Bengal govt wants balance between solar and thermal power
POWER & RENEWABLE ENERGY

Bengal govt wants balance between solar and thermal power

The Bengal government wants to balance solar and thermal energy due to the climate crisis and the extreme transition to renewable energy. Solar and thermal power for the day, along with a judicious mix of battery storage for the night, can prove to be a solution.

Chief Secretary of Power, S Suresh Kumar, said that Bengal has several natural resources such as coal mines. The department will not have to carry coal for over 20 to 30 km to generate power.

At the 14th environment and energy conclave of Bengal Chamber of Commerce and Industries (BCC&I), he said that solar power stations cost less or half of the thermal power station, both with the same capacity, and solar power even generated more employment. Consumers will go for cheaper energy like solar power.

The fear of losing jobs with the transition from thermal to solar power was unfounded, he said.

Previously, a foreign service officer and an ambassador of The Energy and Resources Institute (TERI), Manjeev Singh Puri, said Bengal has great industry opportunities in Kolkata, serving as a gateway to Southeast Asia. International investors are investing less in fossil fuel-based projects. Kolkata's Indian Inc can float renewable energy projects to attract global investments.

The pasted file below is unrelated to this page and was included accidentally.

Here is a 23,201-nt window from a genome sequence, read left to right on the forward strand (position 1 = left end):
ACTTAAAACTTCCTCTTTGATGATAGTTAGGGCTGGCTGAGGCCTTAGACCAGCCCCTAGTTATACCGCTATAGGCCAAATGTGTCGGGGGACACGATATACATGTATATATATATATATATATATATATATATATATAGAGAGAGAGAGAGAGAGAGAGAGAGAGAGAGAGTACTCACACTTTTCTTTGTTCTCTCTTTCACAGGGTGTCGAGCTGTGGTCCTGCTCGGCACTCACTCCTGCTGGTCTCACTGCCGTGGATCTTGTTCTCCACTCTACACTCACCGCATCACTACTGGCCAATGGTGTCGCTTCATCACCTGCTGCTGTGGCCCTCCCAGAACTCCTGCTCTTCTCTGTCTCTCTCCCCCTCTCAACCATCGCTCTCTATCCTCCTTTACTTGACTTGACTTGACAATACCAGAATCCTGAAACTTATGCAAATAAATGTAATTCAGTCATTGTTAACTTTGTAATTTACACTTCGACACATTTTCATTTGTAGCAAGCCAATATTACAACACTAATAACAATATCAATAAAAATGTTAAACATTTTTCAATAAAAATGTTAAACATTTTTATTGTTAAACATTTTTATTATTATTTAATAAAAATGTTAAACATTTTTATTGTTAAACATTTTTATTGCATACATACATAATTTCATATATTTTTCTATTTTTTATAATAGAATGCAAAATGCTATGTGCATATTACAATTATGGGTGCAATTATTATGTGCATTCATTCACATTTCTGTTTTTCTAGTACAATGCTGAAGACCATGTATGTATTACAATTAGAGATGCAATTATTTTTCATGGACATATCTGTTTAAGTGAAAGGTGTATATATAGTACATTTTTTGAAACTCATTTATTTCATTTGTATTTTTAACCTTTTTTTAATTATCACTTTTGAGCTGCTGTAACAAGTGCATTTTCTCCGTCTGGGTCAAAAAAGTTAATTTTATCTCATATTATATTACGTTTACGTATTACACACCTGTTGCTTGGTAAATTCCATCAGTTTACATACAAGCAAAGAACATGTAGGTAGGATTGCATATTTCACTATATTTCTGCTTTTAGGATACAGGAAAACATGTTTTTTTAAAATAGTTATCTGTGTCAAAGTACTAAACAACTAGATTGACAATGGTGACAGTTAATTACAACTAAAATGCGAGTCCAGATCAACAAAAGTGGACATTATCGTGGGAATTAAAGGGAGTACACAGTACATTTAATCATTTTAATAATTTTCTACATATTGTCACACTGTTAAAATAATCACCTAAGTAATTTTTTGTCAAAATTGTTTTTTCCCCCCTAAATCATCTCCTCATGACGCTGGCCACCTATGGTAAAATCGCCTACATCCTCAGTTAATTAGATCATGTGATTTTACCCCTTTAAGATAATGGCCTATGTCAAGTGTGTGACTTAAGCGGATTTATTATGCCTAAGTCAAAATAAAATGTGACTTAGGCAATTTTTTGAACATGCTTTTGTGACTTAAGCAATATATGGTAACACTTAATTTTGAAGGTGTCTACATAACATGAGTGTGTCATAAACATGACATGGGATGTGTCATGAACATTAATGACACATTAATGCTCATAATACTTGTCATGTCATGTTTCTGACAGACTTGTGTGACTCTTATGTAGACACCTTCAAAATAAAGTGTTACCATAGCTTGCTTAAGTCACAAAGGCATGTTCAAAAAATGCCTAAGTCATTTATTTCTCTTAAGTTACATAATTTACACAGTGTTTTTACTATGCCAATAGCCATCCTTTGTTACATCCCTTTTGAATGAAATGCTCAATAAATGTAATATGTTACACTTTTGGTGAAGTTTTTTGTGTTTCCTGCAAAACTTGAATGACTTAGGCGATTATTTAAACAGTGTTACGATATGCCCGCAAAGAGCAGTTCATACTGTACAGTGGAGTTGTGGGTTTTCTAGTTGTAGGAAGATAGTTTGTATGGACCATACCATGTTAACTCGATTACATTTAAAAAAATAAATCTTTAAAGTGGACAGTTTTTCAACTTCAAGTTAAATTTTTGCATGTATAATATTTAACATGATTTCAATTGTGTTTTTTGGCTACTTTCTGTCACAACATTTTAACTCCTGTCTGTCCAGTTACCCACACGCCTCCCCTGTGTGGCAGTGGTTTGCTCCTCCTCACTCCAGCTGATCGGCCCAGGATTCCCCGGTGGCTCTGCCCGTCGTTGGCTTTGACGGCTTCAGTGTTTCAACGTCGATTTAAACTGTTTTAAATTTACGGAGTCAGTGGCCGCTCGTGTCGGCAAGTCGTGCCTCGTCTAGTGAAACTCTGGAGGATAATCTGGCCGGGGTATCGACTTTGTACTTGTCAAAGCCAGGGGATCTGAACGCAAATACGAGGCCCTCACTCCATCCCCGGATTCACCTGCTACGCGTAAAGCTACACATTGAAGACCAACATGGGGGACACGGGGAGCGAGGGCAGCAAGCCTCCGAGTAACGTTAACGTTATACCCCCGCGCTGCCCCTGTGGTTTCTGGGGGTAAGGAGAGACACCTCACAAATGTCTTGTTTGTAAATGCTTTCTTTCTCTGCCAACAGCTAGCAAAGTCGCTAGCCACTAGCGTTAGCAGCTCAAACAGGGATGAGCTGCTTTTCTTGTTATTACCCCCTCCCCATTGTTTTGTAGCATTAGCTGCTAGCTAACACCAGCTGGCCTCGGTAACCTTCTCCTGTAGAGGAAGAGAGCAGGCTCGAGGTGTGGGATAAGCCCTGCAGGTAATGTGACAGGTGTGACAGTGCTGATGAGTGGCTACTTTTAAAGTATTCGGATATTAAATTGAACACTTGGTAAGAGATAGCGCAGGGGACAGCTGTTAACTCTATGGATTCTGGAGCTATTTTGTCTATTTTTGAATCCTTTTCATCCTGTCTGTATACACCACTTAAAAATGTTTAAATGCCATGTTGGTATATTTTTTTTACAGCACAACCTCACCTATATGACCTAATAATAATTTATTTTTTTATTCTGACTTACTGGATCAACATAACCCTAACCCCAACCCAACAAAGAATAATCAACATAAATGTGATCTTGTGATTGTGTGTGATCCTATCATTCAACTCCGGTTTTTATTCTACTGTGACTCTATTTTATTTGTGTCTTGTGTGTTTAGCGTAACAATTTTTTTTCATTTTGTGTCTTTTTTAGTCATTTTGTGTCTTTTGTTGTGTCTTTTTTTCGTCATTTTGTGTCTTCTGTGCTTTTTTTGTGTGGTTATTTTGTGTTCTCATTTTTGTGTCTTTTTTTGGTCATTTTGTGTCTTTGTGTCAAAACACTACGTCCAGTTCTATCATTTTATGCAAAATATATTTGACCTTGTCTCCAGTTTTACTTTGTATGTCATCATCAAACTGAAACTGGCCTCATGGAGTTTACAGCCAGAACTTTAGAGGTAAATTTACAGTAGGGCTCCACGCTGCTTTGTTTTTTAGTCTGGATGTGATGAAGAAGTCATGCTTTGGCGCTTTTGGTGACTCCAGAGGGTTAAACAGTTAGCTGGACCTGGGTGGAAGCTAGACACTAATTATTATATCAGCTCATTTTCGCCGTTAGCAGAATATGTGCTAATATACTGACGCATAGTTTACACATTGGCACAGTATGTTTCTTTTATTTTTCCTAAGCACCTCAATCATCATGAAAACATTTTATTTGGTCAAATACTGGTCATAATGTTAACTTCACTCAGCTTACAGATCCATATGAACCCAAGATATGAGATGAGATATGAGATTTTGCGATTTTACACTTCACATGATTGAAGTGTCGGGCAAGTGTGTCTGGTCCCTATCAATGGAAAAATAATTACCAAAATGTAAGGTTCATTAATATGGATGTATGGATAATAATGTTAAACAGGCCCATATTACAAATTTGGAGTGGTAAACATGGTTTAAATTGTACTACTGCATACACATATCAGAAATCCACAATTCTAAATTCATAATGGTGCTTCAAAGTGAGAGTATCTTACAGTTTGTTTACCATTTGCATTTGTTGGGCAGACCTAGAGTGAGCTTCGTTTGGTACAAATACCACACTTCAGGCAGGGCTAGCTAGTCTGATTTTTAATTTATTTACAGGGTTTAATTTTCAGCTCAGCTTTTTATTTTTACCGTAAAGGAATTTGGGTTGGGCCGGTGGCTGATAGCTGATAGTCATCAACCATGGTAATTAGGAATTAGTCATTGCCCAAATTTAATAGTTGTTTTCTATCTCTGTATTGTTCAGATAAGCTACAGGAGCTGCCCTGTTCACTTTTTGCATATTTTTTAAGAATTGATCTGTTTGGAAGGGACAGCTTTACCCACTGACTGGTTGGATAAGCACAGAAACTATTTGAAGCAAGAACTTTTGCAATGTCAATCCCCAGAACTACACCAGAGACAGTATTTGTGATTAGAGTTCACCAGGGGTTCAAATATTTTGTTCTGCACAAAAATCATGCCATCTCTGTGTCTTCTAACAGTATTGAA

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Also read: World power sector emissions increase 5% over pre-pandemic levels

The Bengal government wants to balance solar and thermal energy due to the climate crisis and the extreme transition to renewable energy. Solar and thermal power for the day, along with a judicious mix of battery storage for the night, can prove to be a solution. Chief Secretary of Power, S Suresh Kumar, said that Bengal has several natural resources such as coal mines. The department will not have to carry coal for over 20 to 30 km to generate power. At the 14th environment and energy conclave of Bengal Chamber of Commerce and Industries (BCC&I), he said that solar power stations cost less or half of the thermal power station, both with the same capacity, and solar power even generated more employment. Consumers will go for cheaper energy like solar power. The fear of losing jobs with the transition from thermal to solar power was unfounded, he said. Previously, a foreign service officer and an ambassador of The Energy and Resources Institute (TERI), Manjeev Singh Puri, said Bengal has great industry opportunities in Kolkata, serving as a gateway to Southeast Asia. International investors are investing less in fossil fuel-based projects. Kolkata's Indian Inc can float renewable energy projects to attract global investments. Image Source Also read: World power sector emissions increase 5% over pre-pandemic levels

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